9 Hours is its name, brand, identity and purpose all rolled into one. Efficiency, order and functionality are not normally the hallmarks of a boutique hotel – yet this latest (and coolest) in the capsule hotel design chain does share much in common with its overt opposite: the high-end, niched and luxury accommodations that have become the rage in recent decades.
So is it cheap or classy? Well, both. While its layout is simple, black-and-white icons and walls are minimal and overall aesthetic is austere, one cannot escape the feeling of walking into a posh place with understated class when entering this capsule hotel in Kyoto, Japan.
In addition to 125 capsules, the structure contains locker rooms, lounges and showers for a comfortable overnight stay. The stark blacks and whites continue all the way through the entry halls and rows of pods and into the individual capsules themselves, surprisingly spacious and complete with adjustable lighting and digital entertainment options.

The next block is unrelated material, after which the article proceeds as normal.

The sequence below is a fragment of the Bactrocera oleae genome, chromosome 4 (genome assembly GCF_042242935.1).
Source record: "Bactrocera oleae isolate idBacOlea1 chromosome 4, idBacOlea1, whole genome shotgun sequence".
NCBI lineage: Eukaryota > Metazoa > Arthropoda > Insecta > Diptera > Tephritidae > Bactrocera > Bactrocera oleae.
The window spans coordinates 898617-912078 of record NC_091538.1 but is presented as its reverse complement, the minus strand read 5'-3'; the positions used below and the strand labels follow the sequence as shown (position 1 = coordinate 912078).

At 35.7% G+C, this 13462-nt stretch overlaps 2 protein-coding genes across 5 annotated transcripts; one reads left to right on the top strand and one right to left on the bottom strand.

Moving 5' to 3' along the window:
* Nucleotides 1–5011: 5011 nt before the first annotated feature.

Somehow, the simple elegance is almost elitist – from the branded towels and water bottles to minimalist shampoo and conditioner packs – despite this being an inexpensive place stay for frequent fliers and other stop-over travelers on the go.
All of the iconography to guide one through the hotel complex and introduce people to its concepts reinforces the core concept of the place: simple, functional, black, white and basic from start to finish. This place serves a set of architectural and interior needs for the nine-hour period people sleep in it, then allows them to move on to the city, their next flight or other destination without needing to worry about the time spent in between.